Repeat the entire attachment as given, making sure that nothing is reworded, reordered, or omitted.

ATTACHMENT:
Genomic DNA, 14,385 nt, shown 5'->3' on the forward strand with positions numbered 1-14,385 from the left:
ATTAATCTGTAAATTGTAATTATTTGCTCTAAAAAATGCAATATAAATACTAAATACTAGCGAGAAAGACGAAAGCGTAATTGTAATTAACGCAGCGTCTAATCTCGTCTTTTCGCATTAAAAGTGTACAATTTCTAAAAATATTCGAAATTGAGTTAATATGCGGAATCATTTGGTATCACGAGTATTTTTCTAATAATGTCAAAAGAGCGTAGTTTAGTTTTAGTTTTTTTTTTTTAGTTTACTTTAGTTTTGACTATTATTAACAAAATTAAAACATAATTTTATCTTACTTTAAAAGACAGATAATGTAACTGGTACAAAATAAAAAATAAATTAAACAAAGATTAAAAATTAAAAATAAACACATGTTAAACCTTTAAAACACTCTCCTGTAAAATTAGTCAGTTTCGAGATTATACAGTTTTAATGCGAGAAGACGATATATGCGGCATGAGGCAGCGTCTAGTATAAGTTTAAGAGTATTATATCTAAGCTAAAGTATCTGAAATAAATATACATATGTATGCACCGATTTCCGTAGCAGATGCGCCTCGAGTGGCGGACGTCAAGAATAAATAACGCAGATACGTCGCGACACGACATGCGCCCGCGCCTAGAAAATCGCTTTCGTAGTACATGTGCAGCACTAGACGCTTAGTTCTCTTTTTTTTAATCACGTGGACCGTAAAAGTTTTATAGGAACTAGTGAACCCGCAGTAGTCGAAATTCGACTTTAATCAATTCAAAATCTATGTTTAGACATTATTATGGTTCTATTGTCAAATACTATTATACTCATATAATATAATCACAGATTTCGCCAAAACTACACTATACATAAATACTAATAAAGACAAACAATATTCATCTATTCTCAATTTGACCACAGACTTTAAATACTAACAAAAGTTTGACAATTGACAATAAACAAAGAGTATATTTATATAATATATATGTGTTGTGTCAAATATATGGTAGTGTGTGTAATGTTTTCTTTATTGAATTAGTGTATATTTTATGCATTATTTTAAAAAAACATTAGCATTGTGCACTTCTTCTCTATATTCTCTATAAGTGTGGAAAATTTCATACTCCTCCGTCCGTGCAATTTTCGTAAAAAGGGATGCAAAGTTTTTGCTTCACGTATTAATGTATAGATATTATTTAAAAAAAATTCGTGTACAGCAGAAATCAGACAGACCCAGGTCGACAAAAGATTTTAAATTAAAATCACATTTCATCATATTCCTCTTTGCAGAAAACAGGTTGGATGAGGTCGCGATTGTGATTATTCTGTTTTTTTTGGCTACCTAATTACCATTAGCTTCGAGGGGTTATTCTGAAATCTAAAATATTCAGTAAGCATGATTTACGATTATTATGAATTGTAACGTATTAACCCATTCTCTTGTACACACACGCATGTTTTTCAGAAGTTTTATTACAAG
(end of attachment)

Genomic DNA, 14,385 nt, shown 5'->3' on the forward strand with positions numbered 1-14,385 from the left:
ATTAATCTGTAAATTGTAATTATTTGCTCTAAAAAATGCAATATAAATACTAAATACTAGCGAGAAAGACGAAAGCGTAATTGTAATTAACGCAGCGTCTAATCTCGTCTTTTCGCATTAAAAGTGTACAATTTCTAAAAATATTCGAAATTGAGTTAATATGCGGAATCATTTGGTATCACGAGTATTTTTCTAATAATGTCAAAAGAGCGTAGTTTAGTTTTAGTTTTTTTTTTTTAGTTTACTTTAGTTTTGACTATTATTAACAAAATTAAAACATAATTTTATCTTACTTTAAAAGACAGATAATGTAACTGGTACAAAATAAAAAATAAATTAAACAAAGATTAAAAATTAAAAATAAACACATGTTAAACCTTTAAAACACTCTCCTGTAAAATTAGTCAGTTTCGAGATTATACAGTTTTAATGCGAGAAGACGATATATGCGGCATGAGGCAGCGTCTAGTATAAGTTTAAGAGTATTATATCTAAGCTAAAGTATCTGAAATAAATATACATATGTATGCACCGATTTCCGTAGCAGATGCGCCTCGAGTGGCGGACGTCAAGAATAAATAACGCAGATACGTCGCGACACGACATGCGCCCGCGCCTAGAAAATCGCTTTCGTAGTACATGTGCAGCACTAGACGCTTAGTTCTCTTTTTTTTAATCACGTGGACCGTAAAAGTTTTATAGGAACTAGTGAACCCGCAGTAGTCGAAATTCGACTTTAATCAATTCAAAATCTATGTTTAGACATTATTATGGTTCTATTGTCAAATACTATTATACTCATATAATATAATCACAGATTTCGCCAAAACTACACTATACATAAATACTAATAAAGACAAACAATATTCATCTATTCTCAATTTGACCACAGACTTTAAATACTAACAAAAGTTTGACAATTGACAATAAACAAAGAGTATATTTATATAATATATATGTGTTGTGTCAAATATATGGTAGTGTGTGTAATGTTTTCTTTATTGAATTAGTGTATATTTTATGCATTATTTTAAAAAAACATTAGCATTGTGCACTTCTTCTCTATATTCTCTATAAGTGTGGAAAATTTCATACTCCTCCGTCCGTGCAATTTTCGTAAAAAGGGATGCAAAGTTTTTGCTTCACGTATTAATGTATAGATATTATTTAAAAAAAATTCGTGTACAGCAGAAATCAGACAGACCCAGGTCGACAAAAGATTTTAAATTAAAATCACATTTCATCATATTCCTCTTTGCAGAAAACAGGTTGGATGAGGTCGCGATTGTGATTATTCTGTTTTTTTTGGCTACCTAATTACCATTAGCTTCGAGGGGTTATTCTGAAATCTAAAATATTCAGTAAGCATGATTTACGATTATTATGAATTGTAACGTATTAACCCATTCTCTTGTACACACACGCATGTTTTTCAGAAGTTTTATTACAAG